By Porter Anderson, Editor-in-Chief | @Porter_Anderson
Page-Fort: ‘Just by Saying Yes’Unlike today, November 2 ten years ago was a Tuesday. But like today, it was a day highly charged with political energy.
On that Tuesday in 2010, the United States midterm elections would end the Democratic Party’s control of the country’s congressional balance, the Republican Party prevailing in the House of Representatives, but not the Senate. Barack Obama was concluding his first two years in the White House. Economics and health care were key issues. The Affordable Care Act had been passed the previous March.
And as American voters headed to the polls on November 2, 2010, Amazon Crossing—the translation imprint of Amazon Publishing—released its first translation: The King of Kahel by Tierno Monénembo in its English translation by Nicholas Elliott. Today, the imprint has published more than 400 translations from 26 languages.
And what a difference a decade makes.
On Tuesday (November 3), Americans will at last reach an Election Day that’s already among the country’s most contentious and consequential in history—and not without potentially profound ramifications for many other parts of the world, some allied and some non-aligned with the States.
One point of contrast: Some 82.5 million people voted in 2010. US midterm elections (halfway through a president’s four-year term) tend not to draw as many voters as general elections like this year’s do. But the US Elections Project reports that at this writing, roughly 96.5 million voters already have cast ballots in the 2020 election. That’s exactly 70 percent of the total number of votes cast in 2016’s general election, not just its early votes.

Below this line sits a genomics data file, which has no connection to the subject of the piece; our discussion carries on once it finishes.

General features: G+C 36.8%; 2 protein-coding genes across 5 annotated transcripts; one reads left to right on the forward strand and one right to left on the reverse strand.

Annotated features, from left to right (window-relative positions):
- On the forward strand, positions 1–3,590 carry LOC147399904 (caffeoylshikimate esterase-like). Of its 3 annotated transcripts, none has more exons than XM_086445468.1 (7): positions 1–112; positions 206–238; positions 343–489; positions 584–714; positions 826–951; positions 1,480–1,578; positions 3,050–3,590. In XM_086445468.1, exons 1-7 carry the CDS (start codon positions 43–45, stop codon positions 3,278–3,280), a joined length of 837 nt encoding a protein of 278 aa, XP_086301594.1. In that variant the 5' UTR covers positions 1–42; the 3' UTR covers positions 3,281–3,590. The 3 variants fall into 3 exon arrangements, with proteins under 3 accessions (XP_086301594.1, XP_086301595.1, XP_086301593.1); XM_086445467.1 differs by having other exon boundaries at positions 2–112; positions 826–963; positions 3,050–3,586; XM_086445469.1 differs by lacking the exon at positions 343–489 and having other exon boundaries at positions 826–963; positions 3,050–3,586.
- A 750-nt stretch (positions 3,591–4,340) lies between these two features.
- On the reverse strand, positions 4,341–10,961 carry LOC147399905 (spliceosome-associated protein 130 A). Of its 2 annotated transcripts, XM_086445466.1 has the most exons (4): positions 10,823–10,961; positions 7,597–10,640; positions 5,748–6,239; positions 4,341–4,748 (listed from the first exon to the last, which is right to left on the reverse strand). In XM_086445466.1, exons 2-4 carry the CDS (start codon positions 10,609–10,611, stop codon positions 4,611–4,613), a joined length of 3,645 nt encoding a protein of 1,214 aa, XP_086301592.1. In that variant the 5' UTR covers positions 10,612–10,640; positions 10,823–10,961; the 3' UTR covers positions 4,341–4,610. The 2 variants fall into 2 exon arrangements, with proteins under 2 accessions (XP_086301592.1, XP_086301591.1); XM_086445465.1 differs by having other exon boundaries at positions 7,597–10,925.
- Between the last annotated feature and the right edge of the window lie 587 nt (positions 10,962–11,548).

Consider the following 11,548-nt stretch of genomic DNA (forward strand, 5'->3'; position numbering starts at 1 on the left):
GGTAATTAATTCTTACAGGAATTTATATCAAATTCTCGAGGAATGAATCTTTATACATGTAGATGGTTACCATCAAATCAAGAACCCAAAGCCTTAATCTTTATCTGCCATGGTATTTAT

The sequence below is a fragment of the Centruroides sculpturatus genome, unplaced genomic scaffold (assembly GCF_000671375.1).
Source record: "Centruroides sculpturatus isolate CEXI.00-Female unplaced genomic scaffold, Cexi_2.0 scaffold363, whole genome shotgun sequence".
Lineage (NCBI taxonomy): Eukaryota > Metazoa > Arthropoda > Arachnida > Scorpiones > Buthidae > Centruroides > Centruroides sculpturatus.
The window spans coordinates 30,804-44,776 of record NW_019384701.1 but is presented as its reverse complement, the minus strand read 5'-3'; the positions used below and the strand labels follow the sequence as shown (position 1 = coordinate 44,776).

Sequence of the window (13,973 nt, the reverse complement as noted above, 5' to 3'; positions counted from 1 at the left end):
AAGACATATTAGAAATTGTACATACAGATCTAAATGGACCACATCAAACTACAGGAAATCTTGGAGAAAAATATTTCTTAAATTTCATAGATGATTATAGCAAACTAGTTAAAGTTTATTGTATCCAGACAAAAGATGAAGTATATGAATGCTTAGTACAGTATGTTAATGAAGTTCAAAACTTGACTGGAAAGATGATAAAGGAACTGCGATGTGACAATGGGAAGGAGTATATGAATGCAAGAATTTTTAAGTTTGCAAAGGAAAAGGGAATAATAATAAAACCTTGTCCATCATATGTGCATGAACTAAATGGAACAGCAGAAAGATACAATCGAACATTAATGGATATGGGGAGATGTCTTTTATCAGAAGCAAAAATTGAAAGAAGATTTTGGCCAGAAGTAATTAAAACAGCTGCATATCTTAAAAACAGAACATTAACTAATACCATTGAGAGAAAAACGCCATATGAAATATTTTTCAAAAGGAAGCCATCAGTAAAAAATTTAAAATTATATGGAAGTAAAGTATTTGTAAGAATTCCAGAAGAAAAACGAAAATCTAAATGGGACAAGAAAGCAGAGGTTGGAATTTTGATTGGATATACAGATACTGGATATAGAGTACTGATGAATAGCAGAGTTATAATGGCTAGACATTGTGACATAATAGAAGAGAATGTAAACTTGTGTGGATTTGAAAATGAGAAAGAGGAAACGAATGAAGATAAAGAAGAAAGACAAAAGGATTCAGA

That record-breaking level of this year’s voter enthusiasm is driven in part by concerns about in-person voting during the coronavirus COVID-19 pandemic and also by the depth of feeling around the Donald Trump administration.
And all of this—by pure coincidence—throws an interesting light on a singular anniversary.
The First Crossing: And Politics
Monénembo, the author of The King of Kahel, was born in Guinea, a novelist and biochemist. He fled the Touré dictatorship in 1969 (his father was in government), moving first to Senegal and then to Ivory Coast. He’d move on to France in 1973 and he won the Prix Renaudot there for The King of Kahel.
“It’s a cutting satire of colonialism,” says Gabriella Page-Fort, Amazon Crossing’s editorial director, looking back at the book in an interview with Publishing Perspectives.
Monénembo’s book is loosely based on the real-life Olivier de Sanderval (1840-1919), a French adventurer about whom Monénembo writes:
“He had caught the colonies bug listening to his great-uncle Simonet’s stories.
“Every night, wild adventures of pioneers of civilization lost among the cannibals, saved from the boiling pots of the Zulus and Papuans at the last moment by the goodness of Christ, sent shivers up and down his spine after long and tedious family dinners.
“Afterward, he would rejoice to huddle up under the covers, delighted that the walls of his room were thick, the roof solid and the doors safely locked against those scarred bandits who prowled the parks of Lyon in the snowy night, searching for tasty little blond boys.”
The fact that Crossing’s inaugural work was a book freighted with political elements, it turns out, is hardly the point for Page-Fort.
And yet, it’s hardly not the point, either.
“It was the first in what will hopefully be a long line of novels we publish that were published in Africa,” she says. “I think African writers are a continuous focus for us, and it’s really gratifying to look back and feel that our first novel was representative of African writers.
“But as we continue to dive deep and learn about African publishing, trying to find authors writing outside of the colonizers’ languages is quite difficult.”
She points from West Africa to North Africa to mention The Ardent Swarm by the Tunisian author Yamen Manai. Publishing February 1, it’s a modern-day parable and a beekeeper’s allegory about his country in the aftermath of a revolution. It’s translated by Lara Vergnaud, who translated the nightmarish Moroccan work by Ahmed Bouanani, The Hospital, from New Directions.